Medical respite programs serve homeless people who are well enough to be discharged from hospitals and are mobile, but who are still too sick to stay in shelters. They are assured a bed and follow-up medical care. In 2010 there were about 52 respite programs in the U.S. Many were established in California after a Los Angeles scandal several years ago prompted the passage of a law prohibiting hospitals from dumping homeless patients back onto the streets after they had undergone surgeries or other major medical procedures.

With a price tag of about $240 per day, respite care is an economical choice for treating homeless patients who no longer need hospital-level care, which averages $1,500 per day. The program is expected to cost about $2.5 million per year to operate. Seven King County hospitals are contributing to the program, and funding has come from other sources as well, including King County mental illness and drug dependency funds, United Way, and federal stimulus money for capital renovations.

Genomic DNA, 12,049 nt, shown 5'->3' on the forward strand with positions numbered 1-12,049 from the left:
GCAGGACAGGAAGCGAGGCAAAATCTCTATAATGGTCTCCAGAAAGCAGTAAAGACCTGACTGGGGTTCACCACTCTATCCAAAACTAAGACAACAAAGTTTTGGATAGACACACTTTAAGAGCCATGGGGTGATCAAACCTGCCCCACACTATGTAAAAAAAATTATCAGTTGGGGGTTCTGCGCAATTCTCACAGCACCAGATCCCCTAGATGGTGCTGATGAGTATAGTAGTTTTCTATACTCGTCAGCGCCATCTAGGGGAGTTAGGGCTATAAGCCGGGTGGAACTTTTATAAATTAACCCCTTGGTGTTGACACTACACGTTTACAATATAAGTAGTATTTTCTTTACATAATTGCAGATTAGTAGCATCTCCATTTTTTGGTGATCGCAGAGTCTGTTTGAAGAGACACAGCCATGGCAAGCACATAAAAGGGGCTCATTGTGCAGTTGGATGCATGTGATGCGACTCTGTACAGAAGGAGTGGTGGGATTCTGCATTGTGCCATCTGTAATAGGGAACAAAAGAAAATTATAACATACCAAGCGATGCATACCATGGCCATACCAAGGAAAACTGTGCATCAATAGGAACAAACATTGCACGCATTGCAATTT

“Respite is a no-brainer," said Christine Hurley, respite care project manager for Public Health-Seattle & King County. “It’s better for patient outcomes, and it’s cheaper. Hospital stays are cut in half” in duration, “and readmissions decline.” But in the U.S. “respite is not considered a traditional form of health care. It’s not one of the health services on the list of compensated care, nor is it an accepted housing approach.” So it’s difficult to establish an effective respite program.

Six years ago, however, four Seattle hospitals rose to the challenge. Harborview, Swedish, UW, and Virginia Mason made the decision to work together on establishing and staffing a new respite program for homeless patients discharged from any of their facilities who need recuperative care. Valley, Evergreen, and St. Francis hospitals joined the project more recently.